The first blog of this series described the electric grid and explained how each part of the energy system—generation, transmission, and distribution—works together to deliver electricity to customers. For us to use energy in our day-to-day lives, these different grid components must operate efficiently and reliably. Unfortunately, the energy infrastructure in the United States has not been performing as well as it should. The American Society of Civil Engineers (ASCE), which evaluates the condition of critical infrastructure, rated the country’s electric grid at a “C minus” in its most recent report card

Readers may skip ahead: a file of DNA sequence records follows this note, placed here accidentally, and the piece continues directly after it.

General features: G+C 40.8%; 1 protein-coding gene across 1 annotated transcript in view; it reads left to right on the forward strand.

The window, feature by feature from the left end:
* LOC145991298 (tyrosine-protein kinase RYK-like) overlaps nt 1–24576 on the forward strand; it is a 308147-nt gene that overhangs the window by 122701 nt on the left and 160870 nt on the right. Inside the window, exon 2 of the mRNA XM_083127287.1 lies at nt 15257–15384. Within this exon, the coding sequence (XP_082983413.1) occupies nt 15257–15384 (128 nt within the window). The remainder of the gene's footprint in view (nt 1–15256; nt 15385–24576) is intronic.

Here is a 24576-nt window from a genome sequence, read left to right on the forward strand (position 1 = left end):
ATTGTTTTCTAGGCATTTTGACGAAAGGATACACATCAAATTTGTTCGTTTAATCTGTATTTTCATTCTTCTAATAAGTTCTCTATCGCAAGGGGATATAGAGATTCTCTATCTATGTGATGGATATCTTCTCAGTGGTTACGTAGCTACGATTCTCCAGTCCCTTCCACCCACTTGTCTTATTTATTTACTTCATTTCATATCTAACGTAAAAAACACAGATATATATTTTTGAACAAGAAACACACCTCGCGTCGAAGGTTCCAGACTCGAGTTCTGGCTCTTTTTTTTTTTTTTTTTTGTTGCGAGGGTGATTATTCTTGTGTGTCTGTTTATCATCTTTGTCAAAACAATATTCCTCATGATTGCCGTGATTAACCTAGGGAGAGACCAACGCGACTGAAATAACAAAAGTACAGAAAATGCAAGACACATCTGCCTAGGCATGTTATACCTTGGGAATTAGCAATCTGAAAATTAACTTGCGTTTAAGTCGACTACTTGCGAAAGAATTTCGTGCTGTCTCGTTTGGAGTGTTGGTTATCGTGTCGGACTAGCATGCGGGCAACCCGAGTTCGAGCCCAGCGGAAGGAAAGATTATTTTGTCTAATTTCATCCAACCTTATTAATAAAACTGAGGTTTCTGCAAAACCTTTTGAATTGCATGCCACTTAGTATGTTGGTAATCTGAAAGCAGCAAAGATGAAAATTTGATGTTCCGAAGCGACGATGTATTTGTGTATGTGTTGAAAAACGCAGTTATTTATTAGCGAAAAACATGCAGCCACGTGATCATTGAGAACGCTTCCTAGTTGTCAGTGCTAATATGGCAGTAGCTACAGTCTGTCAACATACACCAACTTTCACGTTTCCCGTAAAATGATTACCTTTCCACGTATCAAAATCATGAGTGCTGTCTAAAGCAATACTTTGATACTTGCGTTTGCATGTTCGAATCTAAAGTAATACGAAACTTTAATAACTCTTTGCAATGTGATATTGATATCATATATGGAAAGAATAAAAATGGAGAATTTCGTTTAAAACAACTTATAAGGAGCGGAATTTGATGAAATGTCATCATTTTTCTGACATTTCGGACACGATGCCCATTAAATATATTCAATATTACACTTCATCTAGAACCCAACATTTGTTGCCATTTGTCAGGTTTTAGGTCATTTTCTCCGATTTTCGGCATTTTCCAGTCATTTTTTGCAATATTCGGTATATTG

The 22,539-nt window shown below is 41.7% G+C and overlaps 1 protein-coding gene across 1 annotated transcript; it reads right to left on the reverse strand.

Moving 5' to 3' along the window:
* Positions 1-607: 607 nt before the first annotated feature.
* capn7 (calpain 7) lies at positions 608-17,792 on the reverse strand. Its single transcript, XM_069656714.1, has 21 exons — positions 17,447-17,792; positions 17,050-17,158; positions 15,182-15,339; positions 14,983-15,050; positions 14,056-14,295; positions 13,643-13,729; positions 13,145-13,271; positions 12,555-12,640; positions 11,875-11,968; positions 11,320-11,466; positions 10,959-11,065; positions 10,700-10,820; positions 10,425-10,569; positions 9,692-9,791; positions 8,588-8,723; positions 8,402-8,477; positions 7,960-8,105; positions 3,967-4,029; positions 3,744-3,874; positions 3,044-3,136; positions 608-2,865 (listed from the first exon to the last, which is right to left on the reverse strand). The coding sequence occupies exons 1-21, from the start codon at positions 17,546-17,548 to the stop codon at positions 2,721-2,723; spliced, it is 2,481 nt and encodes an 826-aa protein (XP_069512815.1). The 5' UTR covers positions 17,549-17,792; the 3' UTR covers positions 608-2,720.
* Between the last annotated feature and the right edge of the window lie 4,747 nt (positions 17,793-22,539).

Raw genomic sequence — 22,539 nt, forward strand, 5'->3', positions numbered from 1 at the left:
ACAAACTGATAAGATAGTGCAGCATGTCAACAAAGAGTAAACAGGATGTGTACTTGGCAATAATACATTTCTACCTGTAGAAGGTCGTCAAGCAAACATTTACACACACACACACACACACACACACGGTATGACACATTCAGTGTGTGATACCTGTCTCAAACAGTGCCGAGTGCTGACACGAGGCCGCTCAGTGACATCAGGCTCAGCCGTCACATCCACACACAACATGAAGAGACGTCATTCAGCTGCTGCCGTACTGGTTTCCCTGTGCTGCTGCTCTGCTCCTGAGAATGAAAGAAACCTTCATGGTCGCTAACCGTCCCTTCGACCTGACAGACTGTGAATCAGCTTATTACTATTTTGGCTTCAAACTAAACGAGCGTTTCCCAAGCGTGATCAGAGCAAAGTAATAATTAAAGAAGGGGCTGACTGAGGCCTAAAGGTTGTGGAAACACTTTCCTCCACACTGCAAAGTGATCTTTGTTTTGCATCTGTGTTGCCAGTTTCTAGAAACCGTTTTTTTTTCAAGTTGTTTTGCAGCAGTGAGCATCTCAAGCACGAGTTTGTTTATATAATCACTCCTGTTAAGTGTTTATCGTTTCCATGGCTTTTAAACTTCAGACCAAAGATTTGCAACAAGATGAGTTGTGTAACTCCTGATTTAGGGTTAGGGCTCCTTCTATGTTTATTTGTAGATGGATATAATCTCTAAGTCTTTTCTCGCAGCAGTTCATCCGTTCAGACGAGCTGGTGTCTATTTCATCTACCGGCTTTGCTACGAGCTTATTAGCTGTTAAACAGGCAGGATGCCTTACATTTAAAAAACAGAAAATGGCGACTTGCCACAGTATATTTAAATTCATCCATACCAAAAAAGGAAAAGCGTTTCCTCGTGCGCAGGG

Nationwide, ASCE estimates that power outages result in losses of $28 to $169 billion every year. From food spoiling when your refrigerator shuts down to losing production time at factories, these impacts underscore the need for investments that ensure the reliability, safety, and security of the electric grid. As discussed previously in this series, the increasing prevalence of extreme weather has reinforced the urgency of making foundational changes that will strengthen electric infrastructure for years to come. Against this backdrop, MISO engaged in a long-range transmission planning (LRTP) process to identify where its own transmission systems could be improved. The results of that study indicated the Midwest Subregion (Minnesota, Wisconsin, Iowa, Illinois, Michigan, Indiana, North Dakota, and parts of Missouri, Montana, South Dakota, and Kentucky) faces increasingly urgent transmission challenges that require near-term investments.